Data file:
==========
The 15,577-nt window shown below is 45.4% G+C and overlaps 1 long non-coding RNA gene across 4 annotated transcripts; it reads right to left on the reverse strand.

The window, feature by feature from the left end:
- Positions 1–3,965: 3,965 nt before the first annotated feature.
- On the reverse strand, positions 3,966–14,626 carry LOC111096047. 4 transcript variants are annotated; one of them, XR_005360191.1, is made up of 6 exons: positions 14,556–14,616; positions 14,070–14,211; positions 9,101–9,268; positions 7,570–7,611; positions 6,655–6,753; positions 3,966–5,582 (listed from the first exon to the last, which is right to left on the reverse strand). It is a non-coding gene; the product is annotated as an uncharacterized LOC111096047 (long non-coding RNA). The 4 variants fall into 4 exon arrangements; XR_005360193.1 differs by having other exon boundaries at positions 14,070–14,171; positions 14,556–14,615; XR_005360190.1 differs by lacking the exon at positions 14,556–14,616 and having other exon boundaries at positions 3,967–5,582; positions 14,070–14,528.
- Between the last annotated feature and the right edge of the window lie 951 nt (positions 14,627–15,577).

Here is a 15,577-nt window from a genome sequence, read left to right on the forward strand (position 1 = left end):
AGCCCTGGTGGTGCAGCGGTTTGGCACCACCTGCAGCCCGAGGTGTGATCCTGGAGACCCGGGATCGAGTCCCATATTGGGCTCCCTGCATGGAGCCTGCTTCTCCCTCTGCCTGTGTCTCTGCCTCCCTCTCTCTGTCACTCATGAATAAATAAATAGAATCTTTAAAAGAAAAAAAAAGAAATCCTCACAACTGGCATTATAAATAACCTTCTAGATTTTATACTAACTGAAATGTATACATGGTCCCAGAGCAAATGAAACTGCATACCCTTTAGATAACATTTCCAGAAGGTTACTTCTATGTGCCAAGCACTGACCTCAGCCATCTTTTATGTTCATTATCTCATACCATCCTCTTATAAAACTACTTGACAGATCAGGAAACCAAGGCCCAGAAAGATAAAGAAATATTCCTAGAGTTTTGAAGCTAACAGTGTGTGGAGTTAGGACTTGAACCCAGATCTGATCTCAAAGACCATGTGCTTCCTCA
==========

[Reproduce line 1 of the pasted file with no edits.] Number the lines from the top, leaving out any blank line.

The 15,577-nt window shown below is 45.4% G+C and overlaps 1 long non-coding RNA gene across 4 annotated transcripts; it reads right to left on the reverse strand.